3) The next step in becoming a Christian is confession. “Confess your sins to each other and pray for each other so that you may be healed.” (James 5:16) “He that conceals his sins does not prosper, but whoever confesses and renounces them finds mercy.” (Proverbs 28:13) Confession that leads to the forsaking of sin is the real kind. But, in addition to this, what else is necessary on the part of the repentant sinner? “If the wicked gives back what he took in pledge for a loan, returns what he has stolen, follows the decrees that give life, and does no evil, he will surely live; he will not die,” — Ezekiel 33:15.
Real repentance and confession mean not only to stop sinning, but to do everything possible to make right past wrongs.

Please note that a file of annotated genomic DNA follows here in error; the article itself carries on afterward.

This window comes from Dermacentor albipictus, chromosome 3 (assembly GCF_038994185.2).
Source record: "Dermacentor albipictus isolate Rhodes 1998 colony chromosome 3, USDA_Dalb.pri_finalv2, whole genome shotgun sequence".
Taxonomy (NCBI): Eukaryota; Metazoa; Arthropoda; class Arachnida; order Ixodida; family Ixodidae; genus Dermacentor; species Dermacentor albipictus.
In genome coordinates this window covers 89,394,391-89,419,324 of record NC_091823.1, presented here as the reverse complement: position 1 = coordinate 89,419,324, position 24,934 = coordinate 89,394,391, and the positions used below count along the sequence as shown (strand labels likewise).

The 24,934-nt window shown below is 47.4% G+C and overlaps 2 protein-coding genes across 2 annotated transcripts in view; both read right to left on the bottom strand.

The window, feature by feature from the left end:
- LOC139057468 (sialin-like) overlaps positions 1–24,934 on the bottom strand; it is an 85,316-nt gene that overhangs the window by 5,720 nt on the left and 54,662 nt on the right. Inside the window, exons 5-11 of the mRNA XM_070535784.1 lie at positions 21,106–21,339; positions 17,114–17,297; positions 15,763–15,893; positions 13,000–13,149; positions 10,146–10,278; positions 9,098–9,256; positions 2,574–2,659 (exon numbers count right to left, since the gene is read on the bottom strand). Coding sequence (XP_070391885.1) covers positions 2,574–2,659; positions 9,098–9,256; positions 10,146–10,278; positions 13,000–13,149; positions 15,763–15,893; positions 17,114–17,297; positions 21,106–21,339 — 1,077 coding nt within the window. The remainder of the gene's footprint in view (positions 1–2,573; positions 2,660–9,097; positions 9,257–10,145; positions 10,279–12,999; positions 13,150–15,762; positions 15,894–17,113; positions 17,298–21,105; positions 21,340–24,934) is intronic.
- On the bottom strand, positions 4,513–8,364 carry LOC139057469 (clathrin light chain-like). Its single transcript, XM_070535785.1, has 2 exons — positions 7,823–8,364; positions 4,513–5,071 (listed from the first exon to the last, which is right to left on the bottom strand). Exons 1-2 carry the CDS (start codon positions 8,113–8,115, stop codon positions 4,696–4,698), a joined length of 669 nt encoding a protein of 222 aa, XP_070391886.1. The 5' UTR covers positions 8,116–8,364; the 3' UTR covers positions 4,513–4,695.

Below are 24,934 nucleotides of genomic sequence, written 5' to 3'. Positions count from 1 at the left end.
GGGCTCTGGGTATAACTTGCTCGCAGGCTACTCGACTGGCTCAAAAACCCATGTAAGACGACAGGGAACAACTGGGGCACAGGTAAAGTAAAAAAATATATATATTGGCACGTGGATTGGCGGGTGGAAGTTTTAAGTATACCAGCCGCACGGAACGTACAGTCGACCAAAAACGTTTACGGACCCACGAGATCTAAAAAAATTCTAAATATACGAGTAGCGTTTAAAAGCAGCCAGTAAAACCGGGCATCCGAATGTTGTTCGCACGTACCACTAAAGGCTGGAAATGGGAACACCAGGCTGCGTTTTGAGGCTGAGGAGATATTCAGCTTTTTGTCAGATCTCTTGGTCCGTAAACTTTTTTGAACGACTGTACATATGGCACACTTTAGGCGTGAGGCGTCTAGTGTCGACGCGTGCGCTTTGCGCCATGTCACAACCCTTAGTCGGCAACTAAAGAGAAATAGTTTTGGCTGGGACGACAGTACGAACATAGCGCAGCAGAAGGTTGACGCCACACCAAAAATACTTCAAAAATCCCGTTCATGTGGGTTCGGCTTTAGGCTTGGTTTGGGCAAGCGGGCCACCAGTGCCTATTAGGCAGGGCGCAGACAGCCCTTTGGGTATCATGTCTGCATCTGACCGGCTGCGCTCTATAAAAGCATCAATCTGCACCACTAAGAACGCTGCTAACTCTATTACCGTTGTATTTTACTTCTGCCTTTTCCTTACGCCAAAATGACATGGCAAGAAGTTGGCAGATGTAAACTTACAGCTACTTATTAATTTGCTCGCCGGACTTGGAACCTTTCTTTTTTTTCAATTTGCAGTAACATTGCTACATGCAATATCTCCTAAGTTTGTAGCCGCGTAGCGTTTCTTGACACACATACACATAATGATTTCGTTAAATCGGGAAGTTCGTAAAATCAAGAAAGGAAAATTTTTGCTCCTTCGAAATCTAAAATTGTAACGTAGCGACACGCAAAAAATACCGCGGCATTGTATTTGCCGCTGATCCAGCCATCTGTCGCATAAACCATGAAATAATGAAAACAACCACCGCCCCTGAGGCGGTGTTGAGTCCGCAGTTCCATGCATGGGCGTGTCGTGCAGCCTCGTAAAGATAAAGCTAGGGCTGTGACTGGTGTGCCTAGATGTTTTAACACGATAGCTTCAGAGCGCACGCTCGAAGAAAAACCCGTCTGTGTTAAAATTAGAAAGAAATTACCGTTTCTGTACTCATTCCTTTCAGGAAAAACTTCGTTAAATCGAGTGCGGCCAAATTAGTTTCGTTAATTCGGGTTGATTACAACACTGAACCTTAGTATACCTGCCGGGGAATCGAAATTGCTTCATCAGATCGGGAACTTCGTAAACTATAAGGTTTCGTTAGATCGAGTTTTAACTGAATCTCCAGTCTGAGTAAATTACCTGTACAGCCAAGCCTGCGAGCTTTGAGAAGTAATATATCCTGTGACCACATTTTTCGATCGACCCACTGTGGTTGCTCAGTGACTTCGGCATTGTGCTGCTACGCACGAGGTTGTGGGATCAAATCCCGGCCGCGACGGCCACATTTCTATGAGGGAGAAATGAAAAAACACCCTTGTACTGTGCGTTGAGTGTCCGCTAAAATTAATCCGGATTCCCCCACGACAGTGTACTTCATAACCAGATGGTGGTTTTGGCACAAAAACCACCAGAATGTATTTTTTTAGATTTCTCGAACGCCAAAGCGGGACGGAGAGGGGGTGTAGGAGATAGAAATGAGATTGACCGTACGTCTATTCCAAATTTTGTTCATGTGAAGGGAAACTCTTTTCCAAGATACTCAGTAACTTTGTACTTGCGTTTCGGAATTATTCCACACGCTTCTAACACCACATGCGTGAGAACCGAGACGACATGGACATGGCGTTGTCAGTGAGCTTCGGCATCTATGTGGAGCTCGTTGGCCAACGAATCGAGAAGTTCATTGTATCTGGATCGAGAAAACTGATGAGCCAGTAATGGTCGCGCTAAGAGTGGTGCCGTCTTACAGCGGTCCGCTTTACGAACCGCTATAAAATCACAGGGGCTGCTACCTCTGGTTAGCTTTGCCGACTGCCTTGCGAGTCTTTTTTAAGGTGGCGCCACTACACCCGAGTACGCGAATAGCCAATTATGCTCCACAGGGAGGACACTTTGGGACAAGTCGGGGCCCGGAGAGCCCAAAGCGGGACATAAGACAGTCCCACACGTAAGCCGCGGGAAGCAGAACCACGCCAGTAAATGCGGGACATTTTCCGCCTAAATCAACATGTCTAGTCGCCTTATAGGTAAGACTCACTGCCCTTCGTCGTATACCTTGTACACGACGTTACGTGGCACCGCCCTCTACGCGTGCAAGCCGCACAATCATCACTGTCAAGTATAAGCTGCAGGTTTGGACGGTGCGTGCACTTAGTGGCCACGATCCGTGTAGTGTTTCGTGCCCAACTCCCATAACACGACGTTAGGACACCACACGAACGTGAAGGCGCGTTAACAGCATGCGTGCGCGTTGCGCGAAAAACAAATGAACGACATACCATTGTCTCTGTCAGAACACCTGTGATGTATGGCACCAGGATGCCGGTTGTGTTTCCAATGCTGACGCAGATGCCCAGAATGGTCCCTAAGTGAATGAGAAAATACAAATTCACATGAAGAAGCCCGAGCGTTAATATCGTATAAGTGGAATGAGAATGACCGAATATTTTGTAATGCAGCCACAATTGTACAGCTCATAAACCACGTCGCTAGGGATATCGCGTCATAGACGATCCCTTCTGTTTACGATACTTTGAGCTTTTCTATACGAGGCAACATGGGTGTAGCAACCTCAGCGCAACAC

Real repentance and confession mean not only to stop sinning, but to do everything possible to make right past wrongs. No man can steal ten dollars and expect God to forgive him unless he tries to pay back what he has taken. Otherwise it wouldn’t be real repentance or real confession.
But when a person truly repents and confesses, God forgives, for we have already read in 1 John 1:9. “If we confess our sins, He is faithful and just and will forgive us our sins and purify us from all unrighteousness.” Forgiveness is God’s work, not ours. When we confess, we simply believe that God forgives, and He does. That's the end of it. We may or may not feel that our sins are gone, but they are. We are not to depend upon feeling, we are to believe God.